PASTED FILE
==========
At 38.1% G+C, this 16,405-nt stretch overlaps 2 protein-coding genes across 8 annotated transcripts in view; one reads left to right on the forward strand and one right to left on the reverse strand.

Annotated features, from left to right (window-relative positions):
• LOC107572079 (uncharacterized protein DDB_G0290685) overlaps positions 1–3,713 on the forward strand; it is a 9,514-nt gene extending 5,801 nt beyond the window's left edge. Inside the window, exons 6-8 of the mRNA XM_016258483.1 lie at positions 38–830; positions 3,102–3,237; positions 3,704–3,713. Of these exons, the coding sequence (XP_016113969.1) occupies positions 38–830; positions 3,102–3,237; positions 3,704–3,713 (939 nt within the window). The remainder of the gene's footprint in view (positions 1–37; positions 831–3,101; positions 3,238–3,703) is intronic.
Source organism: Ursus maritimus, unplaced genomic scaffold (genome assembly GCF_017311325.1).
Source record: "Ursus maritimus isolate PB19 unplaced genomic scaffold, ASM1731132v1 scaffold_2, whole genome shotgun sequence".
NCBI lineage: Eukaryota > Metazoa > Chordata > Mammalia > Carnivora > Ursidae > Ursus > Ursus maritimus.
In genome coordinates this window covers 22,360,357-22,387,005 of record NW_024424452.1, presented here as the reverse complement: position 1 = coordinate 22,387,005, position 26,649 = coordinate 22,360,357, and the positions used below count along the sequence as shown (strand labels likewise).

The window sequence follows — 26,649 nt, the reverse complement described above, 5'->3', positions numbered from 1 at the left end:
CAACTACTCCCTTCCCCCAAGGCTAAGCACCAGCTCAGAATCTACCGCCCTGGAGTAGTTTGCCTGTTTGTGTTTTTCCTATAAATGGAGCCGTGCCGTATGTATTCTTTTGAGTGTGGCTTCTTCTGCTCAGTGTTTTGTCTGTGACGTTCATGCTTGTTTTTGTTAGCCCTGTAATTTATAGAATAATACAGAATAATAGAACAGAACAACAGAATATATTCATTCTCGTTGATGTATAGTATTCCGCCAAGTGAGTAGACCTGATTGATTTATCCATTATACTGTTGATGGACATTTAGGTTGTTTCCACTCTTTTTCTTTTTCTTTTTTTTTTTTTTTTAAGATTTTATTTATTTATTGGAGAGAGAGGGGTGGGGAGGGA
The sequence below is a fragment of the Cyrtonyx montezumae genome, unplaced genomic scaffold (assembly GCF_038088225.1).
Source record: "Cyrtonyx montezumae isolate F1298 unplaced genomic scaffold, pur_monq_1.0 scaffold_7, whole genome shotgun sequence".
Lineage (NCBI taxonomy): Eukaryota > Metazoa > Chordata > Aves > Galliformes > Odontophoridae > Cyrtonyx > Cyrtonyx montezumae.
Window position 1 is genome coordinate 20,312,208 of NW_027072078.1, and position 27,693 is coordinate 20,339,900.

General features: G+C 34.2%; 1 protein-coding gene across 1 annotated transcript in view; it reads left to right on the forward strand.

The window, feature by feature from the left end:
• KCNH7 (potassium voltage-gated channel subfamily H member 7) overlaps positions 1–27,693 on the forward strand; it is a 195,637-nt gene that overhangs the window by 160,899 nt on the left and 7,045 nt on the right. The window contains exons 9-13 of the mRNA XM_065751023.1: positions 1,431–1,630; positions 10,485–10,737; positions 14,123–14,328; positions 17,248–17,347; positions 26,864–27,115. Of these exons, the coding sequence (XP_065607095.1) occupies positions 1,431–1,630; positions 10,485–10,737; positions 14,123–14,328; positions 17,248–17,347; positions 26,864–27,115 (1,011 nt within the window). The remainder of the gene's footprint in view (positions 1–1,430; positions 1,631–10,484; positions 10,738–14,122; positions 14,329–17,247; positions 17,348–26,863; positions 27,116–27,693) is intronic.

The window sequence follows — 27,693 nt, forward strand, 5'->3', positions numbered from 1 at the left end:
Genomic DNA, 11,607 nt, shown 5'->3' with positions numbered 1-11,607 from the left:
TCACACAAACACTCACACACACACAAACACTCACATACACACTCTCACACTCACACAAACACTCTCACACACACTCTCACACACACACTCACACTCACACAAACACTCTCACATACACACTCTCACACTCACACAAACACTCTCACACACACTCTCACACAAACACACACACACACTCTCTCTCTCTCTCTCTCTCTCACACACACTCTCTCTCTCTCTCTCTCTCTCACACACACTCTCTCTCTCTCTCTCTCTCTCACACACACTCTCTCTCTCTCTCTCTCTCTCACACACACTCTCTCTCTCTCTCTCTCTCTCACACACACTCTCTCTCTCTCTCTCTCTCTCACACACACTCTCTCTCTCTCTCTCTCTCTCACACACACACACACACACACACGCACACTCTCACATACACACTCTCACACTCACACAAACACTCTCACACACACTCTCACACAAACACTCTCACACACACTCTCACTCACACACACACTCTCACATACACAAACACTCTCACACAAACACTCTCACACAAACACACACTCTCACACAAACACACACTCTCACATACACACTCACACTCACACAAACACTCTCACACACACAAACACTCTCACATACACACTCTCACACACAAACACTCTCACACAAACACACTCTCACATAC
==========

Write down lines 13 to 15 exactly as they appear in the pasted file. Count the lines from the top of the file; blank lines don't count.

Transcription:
Window position 1 is genome coordinate 20,312,208 of NW_027072078.1, and position 27,693 is coordinate 20,339,900.

General features: G+C 34.2%; 1 protein-coding gene across 1 annotated transcript in view; it reads left to right on the forward strand.

The window, feature by feature from the left end: